"John Scott, master commissioner of this court, having heretofore and on March 10, 1924, filed his report of sale herein showing a sale of the Division street property to J.M. Johnson, R.L. Taylor, Allen Taylor, and J. Mont Lowe, at a price of twenty thousand, one hundred dollars ($20,100.00) on a credit of six, twelve and eighteen months, and no exceptions having been filed or taken thereto, it is ordered that said report be, and the same is hereby confirmed."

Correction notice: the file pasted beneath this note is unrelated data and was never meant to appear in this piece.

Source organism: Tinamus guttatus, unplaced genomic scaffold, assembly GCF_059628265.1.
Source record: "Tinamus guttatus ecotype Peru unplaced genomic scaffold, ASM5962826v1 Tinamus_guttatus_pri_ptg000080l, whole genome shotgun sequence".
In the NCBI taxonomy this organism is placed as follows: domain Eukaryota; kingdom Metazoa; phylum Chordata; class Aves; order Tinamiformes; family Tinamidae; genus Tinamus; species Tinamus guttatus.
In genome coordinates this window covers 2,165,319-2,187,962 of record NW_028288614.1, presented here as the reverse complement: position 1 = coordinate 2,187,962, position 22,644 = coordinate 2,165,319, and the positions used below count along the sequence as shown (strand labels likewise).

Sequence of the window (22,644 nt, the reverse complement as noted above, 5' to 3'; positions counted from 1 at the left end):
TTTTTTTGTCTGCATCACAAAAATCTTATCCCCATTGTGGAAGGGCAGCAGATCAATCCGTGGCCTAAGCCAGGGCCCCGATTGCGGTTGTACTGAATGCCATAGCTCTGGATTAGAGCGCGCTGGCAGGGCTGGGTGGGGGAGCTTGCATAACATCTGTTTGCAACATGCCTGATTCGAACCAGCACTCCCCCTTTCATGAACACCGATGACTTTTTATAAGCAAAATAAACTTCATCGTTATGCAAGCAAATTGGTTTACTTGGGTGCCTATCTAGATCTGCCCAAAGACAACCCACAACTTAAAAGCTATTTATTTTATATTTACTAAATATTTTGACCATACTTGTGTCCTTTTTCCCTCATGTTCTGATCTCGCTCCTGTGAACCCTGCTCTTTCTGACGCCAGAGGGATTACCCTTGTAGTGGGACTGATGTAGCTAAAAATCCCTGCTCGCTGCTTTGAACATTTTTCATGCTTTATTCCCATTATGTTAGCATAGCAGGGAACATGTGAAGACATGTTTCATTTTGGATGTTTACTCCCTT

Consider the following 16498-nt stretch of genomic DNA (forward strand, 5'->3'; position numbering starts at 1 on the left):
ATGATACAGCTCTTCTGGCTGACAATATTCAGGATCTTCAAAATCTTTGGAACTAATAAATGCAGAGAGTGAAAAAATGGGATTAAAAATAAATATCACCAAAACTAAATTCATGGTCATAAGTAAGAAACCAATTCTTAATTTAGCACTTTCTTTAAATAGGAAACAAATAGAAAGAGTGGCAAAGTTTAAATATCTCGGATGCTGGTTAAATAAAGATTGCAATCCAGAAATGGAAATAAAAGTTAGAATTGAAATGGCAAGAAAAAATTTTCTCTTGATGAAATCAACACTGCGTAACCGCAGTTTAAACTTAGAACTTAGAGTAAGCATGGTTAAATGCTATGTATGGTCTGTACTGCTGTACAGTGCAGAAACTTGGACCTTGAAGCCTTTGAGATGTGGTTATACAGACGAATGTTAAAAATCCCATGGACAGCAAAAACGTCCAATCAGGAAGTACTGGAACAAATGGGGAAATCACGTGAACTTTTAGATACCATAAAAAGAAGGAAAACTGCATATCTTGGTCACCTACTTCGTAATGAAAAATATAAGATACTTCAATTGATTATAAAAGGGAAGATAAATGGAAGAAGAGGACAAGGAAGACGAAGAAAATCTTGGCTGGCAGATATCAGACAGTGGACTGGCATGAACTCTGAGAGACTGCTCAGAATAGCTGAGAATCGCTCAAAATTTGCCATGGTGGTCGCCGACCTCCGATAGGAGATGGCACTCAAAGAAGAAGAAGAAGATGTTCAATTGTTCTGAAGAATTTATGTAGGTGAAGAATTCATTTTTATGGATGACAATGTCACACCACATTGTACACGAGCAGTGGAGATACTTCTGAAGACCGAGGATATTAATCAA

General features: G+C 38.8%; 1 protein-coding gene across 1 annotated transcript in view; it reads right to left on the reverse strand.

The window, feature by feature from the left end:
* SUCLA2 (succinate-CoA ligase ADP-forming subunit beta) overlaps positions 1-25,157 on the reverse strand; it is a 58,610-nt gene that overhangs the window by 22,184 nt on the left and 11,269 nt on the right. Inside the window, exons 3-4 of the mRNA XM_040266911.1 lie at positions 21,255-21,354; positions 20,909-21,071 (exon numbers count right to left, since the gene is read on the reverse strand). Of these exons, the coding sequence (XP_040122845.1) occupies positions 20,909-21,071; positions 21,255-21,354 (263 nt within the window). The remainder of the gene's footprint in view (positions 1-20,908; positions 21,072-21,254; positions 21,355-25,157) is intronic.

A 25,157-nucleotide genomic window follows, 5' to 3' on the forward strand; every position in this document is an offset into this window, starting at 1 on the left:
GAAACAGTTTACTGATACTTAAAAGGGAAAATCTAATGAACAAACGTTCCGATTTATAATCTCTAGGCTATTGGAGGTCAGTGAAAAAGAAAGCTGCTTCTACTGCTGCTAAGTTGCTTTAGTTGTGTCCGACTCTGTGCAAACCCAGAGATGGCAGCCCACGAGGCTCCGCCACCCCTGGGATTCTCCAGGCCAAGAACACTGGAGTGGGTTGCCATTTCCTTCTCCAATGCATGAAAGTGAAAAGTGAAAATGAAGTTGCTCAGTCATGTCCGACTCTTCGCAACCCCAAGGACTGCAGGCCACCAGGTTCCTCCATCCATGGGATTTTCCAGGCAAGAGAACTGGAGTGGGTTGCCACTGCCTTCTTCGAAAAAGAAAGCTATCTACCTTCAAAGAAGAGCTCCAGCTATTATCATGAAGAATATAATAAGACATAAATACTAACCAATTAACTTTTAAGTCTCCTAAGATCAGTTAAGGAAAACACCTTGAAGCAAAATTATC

He insists that by this order the court has confirmed this sale, and that no one has a right to attack it except the infant defendant, Joe Mack Bowles. He insists that by virtue of this judgment of confirmation, the intervening petitioners and their bondsmen are obligated to pay the whole of the purchase price of the property bid for by them, and that after they have paid it they will be entitled to a lien for it upon the Division street property. Johnson, et al., filed a demurrer to this. Their demurrer was sustained and the court entered a judgment in which it was adjudged that the judgment entered in November, 1923, ordering a sale of this property be set aside, that the sale bonds executed by Johnson, et al., are null and void and are cancelled. From this judgment, Joe Mack Bowles, through her guardian ad litem, has prosecuted this appeal, questioning the right of the court, after the confirmation of this sale to afford to these purchasers any relief, and insisting that the doctrine of caveat emptor applies to purchasers at judicial sales, and a number of cases have been cited in support of the position taken. This liability of purchasers at judicial sales under the doctrine of caveat emptor has been a very fruitful source of appeals in this state since the adoption of our Code of Practice. Previous to that time, any substantial error to the prejudice of the party complaining and apparent in the record was sufficient to authorize a bill of review, but since then in a number of cases it has been held that a judgment confirming a sale cannot be vacated by the court which rendered it after the term at which it was rendered, except upon the grounds and in the mode mentioned in sections 344, 518 and 520 of the Civil Code. The appellant has cited and has relied upon the case of Beale v. Stroud, 191 Ky. 755, 231 S.W. 522, in which case certain land had been sold as the property of Eva Stroud and the sale had been confirmed without exceptions and the purchaser had paid for the land. It was afterwards discovered that Eva Stroud had no title to the land whatever, and the purchaser, Beale, was ousted from its possession. He sought to recover of Eva Stroud, et al., the purchase price. A general demurrer was sustained to his petition and that action was affirmed by this court. A vast number of cases might be cited to the same effect. For example, the case of Williams, et al. v. Glenn's Admr., 87 Ky. 87, 7 S.W. 610, 9 R. 941, 12 Am. S.R. 461; Trigg v. Jones' Admr., 102 Ky. 44, 42 S. W. 848, 19 Ky....